Remove the Pews
God spoke to us very clearly during covid, “Remove the pews. Reset the church around tables. Release the Body. Create new Rituals and Rhythms”.

For us, the pews were symbols of an old wineskin. Please note, I’m not against churches with pews! We just wanted to obey what Jesus was saying to us in our locality! We were dissatisfied. We were disrupted. We had an appetite for risk. We were obsessed with obedience. We loved the people that were still with us (50% had left during the pandemic). We desperately wanted to make disciples, and we wanted everyone involved in His Kingdom.

We didn’t want transfer growth. We didn’t want an attractional spectator church. We didn’t want to focus on the exceptional few. We didn’t want to over-program and make everyone busy. We didn’t want to be heroes or become martyrs on the altar of ministry or denominational expectations.

We didn’t have a lot of details. We had a description, not a prescription. God was allowing us to fill in the blanks, to be creative and innovative. We knew what we didn’t want to do, and we had a sense of what God was asking us to do. So we stepped out and obeyed Him.

Fast forward from July 2020 to now, Rivercity Family Church has become a ‘hybrid church’; we have a mixed ecology. We are still experimenting. We are transitioning from a dominant (traditional) model church, to a decentralised network of churches. We are not where we want to be (i.e. Rivercity Family of Churches), but we are heading in the right direction. Our current practices are helping us become what God has designed us to be.

Table Church
As a local church we are hybrid; we are a mixture of attractional, evangelism, missional community, and microchurch. Currently on Sundays in our primary location (i.e. The Gap, Brisbane) we meet around tables, with constant coffee and snack food. The tables are round, there is no ‘head of the table’, and no one is appointed to lead. We believe in creating an environment for all the gifts to emerge, including leadership. People have ‘permission’ to participate.

At the table we practice microchurch principles. At the table is where people lean in, listen, and learn from one another. At the table is where we share our life, express our thoughts, ideas, and concerns. At the table is where we welcome visitors, strangers, and friends alike. At the table is where we eat, pray, and share communion, just like Jesus did at the last Supper with His disciples.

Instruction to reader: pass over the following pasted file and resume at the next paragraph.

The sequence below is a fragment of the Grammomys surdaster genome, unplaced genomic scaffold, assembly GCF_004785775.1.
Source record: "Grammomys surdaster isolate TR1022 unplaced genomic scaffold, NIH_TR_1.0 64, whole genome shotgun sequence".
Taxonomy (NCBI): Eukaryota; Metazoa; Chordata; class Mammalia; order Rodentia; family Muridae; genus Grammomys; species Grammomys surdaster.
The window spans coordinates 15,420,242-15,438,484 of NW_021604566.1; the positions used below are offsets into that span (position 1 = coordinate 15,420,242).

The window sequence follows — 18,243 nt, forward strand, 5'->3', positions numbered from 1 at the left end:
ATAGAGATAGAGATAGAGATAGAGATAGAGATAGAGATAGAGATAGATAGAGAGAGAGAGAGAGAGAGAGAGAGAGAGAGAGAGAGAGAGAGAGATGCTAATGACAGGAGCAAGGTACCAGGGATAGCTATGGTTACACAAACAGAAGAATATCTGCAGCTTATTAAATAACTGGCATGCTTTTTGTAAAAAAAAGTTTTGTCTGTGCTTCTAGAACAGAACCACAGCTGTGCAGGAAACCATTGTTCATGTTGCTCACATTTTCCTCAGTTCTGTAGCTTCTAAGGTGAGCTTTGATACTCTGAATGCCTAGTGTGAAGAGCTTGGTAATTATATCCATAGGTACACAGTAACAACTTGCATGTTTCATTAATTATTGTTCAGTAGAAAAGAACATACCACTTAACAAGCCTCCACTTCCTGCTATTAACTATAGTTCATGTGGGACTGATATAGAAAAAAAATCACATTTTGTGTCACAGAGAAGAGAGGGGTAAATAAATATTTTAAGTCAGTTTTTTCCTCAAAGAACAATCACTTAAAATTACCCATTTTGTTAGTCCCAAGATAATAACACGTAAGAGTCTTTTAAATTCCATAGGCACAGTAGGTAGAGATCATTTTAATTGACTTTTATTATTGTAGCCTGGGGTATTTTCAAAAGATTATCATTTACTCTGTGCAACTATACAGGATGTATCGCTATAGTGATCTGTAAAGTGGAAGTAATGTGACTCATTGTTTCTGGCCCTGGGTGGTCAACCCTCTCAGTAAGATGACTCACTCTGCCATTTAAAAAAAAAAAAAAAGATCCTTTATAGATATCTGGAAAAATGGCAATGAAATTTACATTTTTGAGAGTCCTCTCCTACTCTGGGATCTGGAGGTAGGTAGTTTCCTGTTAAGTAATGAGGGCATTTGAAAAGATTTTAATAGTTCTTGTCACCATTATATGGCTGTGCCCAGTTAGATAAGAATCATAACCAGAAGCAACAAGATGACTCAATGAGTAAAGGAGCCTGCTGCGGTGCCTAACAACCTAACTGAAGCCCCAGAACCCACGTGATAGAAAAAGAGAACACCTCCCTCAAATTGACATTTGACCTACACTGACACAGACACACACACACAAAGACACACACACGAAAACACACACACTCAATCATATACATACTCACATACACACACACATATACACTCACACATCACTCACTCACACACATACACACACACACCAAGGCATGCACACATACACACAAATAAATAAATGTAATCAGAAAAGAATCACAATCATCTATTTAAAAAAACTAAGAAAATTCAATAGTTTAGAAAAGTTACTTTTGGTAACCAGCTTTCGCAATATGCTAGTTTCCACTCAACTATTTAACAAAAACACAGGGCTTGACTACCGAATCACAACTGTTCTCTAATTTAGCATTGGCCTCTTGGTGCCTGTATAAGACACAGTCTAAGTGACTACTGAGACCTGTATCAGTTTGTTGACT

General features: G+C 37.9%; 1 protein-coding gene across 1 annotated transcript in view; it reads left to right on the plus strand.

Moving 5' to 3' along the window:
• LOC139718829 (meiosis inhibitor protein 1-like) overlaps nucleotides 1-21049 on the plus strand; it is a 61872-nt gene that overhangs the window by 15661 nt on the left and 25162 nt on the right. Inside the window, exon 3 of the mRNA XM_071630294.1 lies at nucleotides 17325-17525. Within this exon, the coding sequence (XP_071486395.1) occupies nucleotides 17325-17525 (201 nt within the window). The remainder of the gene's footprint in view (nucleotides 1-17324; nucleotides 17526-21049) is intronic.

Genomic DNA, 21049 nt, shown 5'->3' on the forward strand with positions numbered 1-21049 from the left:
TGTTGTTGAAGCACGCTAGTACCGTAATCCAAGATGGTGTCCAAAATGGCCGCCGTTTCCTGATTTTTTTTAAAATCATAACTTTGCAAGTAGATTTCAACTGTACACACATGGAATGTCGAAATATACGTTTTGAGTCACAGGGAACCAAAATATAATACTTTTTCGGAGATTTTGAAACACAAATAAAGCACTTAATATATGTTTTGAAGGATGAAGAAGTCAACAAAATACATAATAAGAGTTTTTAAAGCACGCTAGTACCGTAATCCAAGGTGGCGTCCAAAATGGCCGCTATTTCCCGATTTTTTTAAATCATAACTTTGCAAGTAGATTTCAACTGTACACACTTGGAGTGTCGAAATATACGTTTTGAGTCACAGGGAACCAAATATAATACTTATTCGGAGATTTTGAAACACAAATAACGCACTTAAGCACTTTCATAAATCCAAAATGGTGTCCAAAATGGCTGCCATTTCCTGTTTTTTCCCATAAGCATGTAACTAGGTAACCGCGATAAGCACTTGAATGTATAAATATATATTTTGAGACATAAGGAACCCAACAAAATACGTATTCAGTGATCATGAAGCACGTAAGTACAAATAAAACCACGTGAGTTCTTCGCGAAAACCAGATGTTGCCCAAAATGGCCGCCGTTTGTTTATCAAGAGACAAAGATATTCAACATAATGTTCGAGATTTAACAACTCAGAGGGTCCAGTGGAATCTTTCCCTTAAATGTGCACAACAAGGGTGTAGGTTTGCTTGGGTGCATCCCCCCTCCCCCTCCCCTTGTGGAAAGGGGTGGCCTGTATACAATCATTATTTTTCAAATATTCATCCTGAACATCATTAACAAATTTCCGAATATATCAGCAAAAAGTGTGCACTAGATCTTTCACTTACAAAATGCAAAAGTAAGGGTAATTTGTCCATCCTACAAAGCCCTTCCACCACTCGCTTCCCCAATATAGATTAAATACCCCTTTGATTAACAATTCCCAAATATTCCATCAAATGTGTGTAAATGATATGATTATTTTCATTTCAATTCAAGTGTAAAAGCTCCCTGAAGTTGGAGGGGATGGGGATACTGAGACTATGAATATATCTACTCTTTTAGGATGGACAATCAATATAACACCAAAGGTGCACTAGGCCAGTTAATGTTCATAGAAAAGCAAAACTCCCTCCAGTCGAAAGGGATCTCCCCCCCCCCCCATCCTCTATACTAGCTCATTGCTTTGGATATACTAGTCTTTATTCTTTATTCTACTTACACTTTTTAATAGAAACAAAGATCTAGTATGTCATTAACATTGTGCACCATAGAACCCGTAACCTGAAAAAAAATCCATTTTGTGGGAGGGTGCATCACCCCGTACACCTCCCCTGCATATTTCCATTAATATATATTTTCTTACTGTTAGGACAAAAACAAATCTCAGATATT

At the table is where we grapple with the sermon, the scripture, and the sayings of Christ. We worship together at the table and pray for each other in real and intimate ways. The gifts operate at the table. The mature help the less mature. The elderly helps the young and vice versa.

We ‘measure’ church (i.e. the Sunday morning gathering, as one thing we do as a hybrid church) by the above-mentioned activities. Most leaders need to measure (count) things so they can see they are succeeding; people, attendance, offerings, volunteers etc. However when you change the model, you change the measurements. Success is not defined by numbers.

The ‘table church’ format is helping us create both a discipleship and missional culture. All leaders need rituals and routines to shape a new culture. For us, meeting around tables is not a borrowed model, or a method to be copied; for us it’s a step of obedience. We also realise it maybe for a season and for a purpose. We still have a way to go. Having Table Church gatherings in homes, cafes and workplaces is the next step.

The complete set of RESET principles and practices are shared in more detail in our colabs, cohorts and CoPs. The principles and process are more important than the model it produces. Models are not always transferrable, but principles can be helpful in creating new practices into multiple contexts.

Gary Rucci has been serving in christian leadership since 1989. Together with his wife Nikki, also a credentialled minister, he has served in various portfolios in a few of Australia’s largest churches and alongside many influential pastors and not-for-profit leaders. Gary loves to network and collaborate with others across the Body of Christ. Gary and Nikki live in Brisbane and have three adult children.